Galaxy Looking to Model Complete MLS Package

Associated Press

If the Galaxy don’t make money this season, then maybe there’s just none to be made in professional soccer in the United States.

The Galaxy are moving into one of the best soccer-only stadiums in the world -- the 27,000-seat Home Depot Center, complete with luxury boxes, club seats, training center and a spiffy European-style overhanging roof to hold in the crowd noise.

And, by the way, the Galaxy are the defending Major Soccer League champions -- and they happen to be the host for this year’s title game. They’ve improved their roster and are so loaded that anything but a repeat will be an upset.

“We are going to see some sellouts,” said General Manger Doug Hamilton, a prediction he could never make when his team played in the Rose Bowl. “There are going to be games when we’re turning people away.”


And so the pressure is on. Not just to win games, but to achieve that MLS rarity -- a profit. If this doesn’t work, the league will be stagnant at best and doomed at worst.

“I think that it’s critical that we get a modest profit out of this,” Hamilton said. “By modest, I mean anything above ‘dead-even’ qualifies. If this club goes and proves the model, that you can be financially viable, we think there are multiple communities interested in following suit.”

Those who can’t wait any longer to see the new stadium will have to. It won’t be ready until June 7, forcing the Galaxy to open the season with a league-record eight-game road trip.

The Galaxy kicks off MLS’ eighth season next Saturday on ABC with a visit to the Columbus Crew, home of the league’s only other made-for-soccer stadium. The rest of the 10-team league begins play the following weekend.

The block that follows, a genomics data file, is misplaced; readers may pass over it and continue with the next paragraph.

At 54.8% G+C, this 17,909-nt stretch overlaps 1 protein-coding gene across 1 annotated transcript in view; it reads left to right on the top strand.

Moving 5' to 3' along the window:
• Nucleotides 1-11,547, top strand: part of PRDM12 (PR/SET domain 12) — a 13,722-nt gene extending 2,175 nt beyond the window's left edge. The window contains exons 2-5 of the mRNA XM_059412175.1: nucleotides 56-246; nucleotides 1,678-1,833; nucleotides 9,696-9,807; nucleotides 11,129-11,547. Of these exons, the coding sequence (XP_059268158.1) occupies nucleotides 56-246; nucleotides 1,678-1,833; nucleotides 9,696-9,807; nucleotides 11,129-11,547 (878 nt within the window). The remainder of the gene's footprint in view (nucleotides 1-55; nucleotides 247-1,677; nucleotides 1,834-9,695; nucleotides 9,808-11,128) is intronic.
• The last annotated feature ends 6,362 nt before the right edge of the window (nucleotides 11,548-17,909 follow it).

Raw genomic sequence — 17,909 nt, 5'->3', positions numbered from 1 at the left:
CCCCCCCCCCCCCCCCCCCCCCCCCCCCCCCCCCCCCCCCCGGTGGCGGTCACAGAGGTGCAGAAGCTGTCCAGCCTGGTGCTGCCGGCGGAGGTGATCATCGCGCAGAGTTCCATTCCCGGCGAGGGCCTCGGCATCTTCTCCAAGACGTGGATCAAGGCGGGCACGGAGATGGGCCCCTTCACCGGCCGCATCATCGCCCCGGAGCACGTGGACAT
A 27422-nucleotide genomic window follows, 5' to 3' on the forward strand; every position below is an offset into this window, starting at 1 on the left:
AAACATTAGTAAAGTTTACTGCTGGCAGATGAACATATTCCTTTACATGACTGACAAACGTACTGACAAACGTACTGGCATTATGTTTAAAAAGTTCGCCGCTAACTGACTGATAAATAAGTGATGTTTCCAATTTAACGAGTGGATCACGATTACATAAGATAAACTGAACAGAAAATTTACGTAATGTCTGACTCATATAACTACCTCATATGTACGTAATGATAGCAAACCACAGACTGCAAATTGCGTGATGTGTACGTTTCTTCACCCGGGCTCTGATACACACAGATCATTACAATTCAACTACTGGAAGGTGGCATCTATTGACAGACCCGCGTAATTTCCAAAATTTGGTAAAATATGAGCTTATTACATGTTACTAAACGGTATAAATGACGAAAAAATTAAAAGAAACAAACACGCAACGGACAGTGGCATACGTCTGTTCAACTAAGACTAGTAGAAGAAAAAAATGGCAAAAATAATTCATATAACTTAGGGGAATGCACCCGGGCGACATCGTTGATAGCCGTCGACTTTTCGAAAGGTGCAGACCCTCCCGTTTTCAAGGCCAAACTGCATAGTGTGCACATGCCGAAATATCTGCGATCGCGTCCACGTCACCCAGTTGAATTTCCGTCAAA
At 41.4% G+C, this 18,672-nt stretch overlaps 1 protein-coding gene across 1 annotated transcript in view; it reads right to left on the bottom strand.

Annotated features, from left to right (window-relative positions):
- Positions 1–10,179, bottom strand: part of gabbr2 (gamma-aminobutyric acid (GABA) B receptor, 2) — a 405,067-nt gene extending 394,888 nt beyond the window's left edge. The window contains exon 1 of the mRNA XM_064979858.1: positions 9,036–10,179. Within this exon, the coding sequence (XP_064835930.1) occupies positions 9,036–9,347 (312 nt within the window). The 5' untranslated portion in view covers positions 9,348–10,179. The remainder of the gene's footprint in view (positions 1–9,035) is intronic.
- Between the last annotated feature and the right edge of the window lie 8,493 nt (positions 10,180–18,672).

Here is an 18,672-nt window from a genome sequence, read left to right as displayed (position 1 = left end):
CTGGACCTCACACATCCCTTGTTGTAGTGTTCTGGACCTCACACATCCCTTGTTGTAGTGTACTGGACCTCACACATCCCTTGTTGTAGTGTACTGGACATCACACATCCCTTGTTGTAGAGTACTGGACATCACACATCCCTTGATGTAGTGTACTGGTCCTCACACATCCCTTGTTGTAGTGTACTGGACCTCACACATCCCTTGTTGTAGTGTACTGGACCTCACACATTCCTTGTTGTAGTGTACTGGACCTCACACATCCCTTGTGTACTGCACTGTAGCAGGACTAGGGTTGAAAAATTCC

The Crew opened their stadium in 1999 and they’ve turned a profit by using the facility to host other sporting events and concerts. The Columbus-Los Angeles model is the same: If a team can control its own scheduling, parking fees, concessions and ticket revenue rather than playing second-banana in a borrowed football stadium, then soccer has a chance.

But Columbus is the MLS’ smallest market, with only an NHL team to share the local pro spotlight. Los Angeles is something else altogether. The league needs a big presence in big markets in order to grow.

And if it works, soccer stadiums on drawing boards in Dallas, Washington, New Jersey and Kansas City could finally get the go-ahead. And the dozen or so cities that have expressed interest in an expansion team will line up a little faster. A bigger nationwide presence could lead to something the league really needs for good financial footing -- a big TV contract.

“There is pressure on this organization,” Hamilton said. “We’re well-suited to meet the challenge, but at the same time the goals are lofty.”


In contrast to the uncertainty off the field, MLS’ actual product continues to improve. The rise in quality of play was evident last year at the World Cup, where 12 MLS players led the U.S. to its best showing in 72 years.

This year, MLS welcomes its first French player, Colorado midfielder Gilles Grimandi, who came from Arsenal in the English Premier League. South Korean World Cup hero Hong Myung Bo joins the Galaxy. Longtime U.S. national team forward Earnie Stewart signed with D.C. United after 14 seasons in the Netherlands. Joe-Max Moore is back in New England after three seasons with England’s Everton.

“The league, American players are just getting so much better,” D.C. United Coach Ray Hudson said. “You watch a game from last season, and you watch a game from the first year of the league, it’s night and day.”

It’ll be easier to keep track of who plays where this season. Six of the 10 teams kept their key players intact, a strong show of stability compared to last year, when Miami and Tampa Bay were dissolved and their rosters dispersed throughout the league. In addition, six coaches have now been with their teams three years or longer.


There was some movement. Chicago, unloading from salary cap strain for the second straight offseason, sent Josh Wolff to Kansas City. The biggest trade involved the two teams that didn’t make the playoffs -- United and the MetroStars -- with Eddie Pope and Jaime Moreno going to the Meadowlands to join new coach Bob Bradley.